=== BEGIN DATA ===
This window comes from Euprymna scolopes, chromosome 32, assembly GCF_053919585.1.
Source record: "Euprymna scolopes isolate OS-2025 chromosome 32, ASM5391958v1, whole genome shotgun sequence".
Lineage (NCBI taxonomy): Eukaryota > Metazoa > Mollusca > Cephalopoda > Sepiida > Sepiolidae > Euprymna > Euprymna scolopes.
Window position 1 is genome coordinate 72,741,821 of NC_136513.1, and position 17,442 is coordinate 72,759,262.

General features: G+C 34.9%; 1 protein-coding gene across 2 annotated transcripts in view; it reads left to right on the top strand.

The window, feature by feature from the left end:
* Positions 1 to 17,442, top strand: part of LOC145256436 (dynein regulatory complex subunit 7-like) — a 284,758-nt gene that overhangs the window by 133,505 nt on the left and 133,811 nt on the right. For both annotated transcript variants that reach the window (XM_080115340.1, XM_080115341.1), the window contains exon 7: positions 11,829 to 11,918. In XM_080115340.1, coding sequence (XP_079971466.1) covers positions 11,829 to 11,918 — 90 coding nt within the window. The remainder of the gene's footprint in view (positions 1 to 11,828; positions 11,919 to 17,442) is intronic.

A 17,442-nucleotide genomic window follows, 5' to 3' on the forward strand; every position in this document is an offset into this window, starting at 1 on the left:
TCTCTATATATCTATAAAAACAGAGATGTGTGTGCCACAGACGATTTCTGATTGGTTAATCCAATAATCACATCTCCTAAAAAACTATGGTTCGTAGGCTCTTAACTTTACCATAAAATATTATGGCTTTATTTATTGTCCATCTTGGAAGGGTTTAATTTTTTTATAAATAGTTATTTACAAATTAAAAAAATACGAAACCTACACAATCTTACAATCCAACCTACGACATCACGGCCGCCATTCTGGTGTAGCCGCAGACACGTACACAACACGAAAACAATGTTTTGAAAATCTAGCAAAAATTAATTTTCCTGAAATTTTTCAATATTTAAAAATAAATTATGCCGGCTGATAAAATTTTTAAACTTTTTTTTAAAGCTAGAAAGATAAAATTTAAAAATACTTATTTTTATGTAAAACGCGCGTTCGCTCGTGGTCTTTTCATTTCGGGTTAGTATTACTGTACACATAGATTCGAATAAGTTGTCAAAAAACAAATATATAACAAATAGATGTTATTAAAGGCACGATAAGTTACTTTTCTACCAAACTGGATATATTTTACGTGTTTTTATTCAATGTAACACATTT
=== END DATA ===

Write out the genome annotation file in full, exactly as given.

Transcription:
This window comes from Euprymna scolopes, chromosome 32, assembly GCF_053919585.1.
Source record: "Euprymna scolopes isolate OS-2025 chromosome 32, ASM5391958v1, whole genome shotgun sequence".
Lineage (NCBI taxonomy): Eukaryota > Metazoa > Mollusca > Cephalopoda > Sepiida > Sepiolidae > Euprymna > Euprymna scolopes.
Window position 1 is genome coordinate 72,741,821 of NC_136513.1, and position 17,442 is coordinate 72,759,262.

General features: G+C 34.9%; 1 protein-coding gene across 2 annotated transcripts in view; it reads left to right on the top strand.

The window, feature by feature from the left end:
* Positions 1 to 17,442, top strand: part of LOC145256436 (dynein regulatory complex subunit 7-like) — a 284,758-nt gene that overhangs the window by 133,505 nt on the left and 133,811 nt on the right. For both annotated transcript variants that reach the window (XM_080115340.1, XM_080115341.1), the window contains exon 7: positions 11,829 to 11,918. In XM_080115340.1, coding sequence (XP_079971466.1) covers positions 11,829 to 11,918 — 90 coding nt within the window. The remainder of the gene's footprint in view (positions 1 to 11,828; positions 11,919 to 17,442) is intronic.

A 17,442-nucleotide genomic window follows, 5' to 3' on the forward strand; every position in this document is an offset into this window, starting at 1 on the left:
TCTCTATATATCTATAAAAACAGAGATGTGTGTGCCACAGACGATTTCTGATTGGTTAATCCAATAATCACATCTCCTAAAAAACTATGGTTCGTAGGCTCTTAACTTTACCATAAAATATTATGGCTTTATTTATTGTCCATCTTGGAAGGGTTTAATTTTTTTATAAATAGTTATTTACAAATTAAAAAAATACGAAACCTACACAATCTTACAATCCAACCTACGACATCACGGCCGCCATTCTGGTGTAGCCGCAGACACGTACACAACACGAAAACAATGTTTTGAAAATCTAGCAAAAATTAATTTTCCTGAAATTTTTCAATATTTAAAAATAAATTATGCCGGCTGATAAAATTTTTAAACTTTTTTTTAAAGCTAGAAAGATAAAATTTAAAAATACTTATTTTTATGTAAAACGCGCGTTCGCTCGTGGTCTTTTCATTTCGGGTTAGTATTACTGTACACATAGATTCGAATAAGTTGTCAAAAAACAAATATATAACAAATAGATGTTATTAAAGGCACGATAAGTTACTTTTCTACCAAACTGGATATATTTTACGTGTTTTTATTCAATGTAACACATTT